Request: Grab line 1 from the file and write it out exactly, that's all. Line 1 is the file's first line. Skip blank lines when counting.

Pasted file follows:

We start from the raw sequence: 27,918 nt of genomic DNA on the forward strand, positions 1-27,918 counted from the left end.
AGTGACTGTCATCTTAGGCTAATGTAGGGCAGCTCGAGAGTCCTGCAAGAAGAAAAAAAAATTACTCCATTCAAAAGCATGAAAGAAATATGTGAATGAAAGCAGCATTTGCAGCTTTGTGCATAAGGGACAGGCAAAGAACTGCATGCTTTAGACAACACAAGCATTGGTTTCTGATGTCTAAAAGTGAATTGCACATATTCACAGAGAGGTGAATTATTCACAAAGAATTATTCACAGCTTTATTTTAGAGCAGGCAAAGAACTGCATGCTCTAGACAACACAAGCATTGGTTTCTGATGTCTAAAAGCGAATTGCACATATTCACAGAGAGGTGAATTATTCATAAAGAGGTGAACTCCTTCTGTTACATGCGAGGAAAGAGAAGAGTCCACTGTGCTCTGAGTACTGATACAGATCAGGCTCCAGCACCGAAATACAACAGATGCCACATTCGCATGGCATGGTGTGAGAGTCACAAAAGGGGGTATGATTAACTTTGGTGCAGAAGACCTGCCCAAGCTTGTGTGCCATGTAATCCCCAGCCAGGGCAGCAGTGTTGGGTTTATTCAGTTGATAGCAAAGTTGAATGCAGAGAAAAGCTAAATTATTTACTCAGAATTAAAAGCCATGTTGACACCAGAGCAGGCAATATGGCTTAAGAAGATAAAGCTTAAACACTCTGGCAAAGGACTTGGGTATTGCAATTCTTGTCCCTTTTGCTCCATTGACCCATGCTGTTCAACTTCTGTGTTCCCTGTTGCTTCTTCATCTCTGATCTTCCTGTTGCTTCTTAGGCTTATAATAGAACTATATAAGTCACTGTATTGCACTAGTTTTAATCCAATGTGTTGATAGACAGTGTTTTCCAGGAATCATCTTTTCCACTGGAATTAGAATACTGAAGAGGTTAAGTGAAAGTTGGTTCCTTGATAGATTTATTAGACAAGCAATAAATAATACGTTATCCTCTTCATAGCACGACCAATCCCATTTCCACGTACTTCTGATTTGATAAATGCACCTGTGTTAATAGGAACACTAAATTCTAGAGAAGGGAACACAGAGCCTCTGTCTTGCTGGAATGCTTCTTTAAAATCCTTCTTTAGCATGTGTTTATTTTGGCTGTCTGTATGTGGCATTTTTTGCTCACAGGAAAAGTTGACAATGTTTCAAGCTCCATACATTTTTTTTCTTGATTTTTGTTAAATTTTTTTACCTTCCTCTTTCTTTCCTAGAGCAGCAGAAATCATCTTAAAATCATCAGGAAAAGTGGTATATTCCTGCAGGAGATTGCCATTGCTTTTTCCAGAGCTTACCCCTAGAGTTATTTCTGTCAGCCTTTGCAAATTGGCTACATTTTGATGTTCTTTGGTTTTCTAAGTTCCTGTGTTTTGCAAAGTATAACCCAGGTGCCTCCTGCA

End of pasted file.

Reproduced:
We start from the raw sequence: 27,918 nt of genomic DNA on the forward strand, positions 1-27,918 counted from the left end.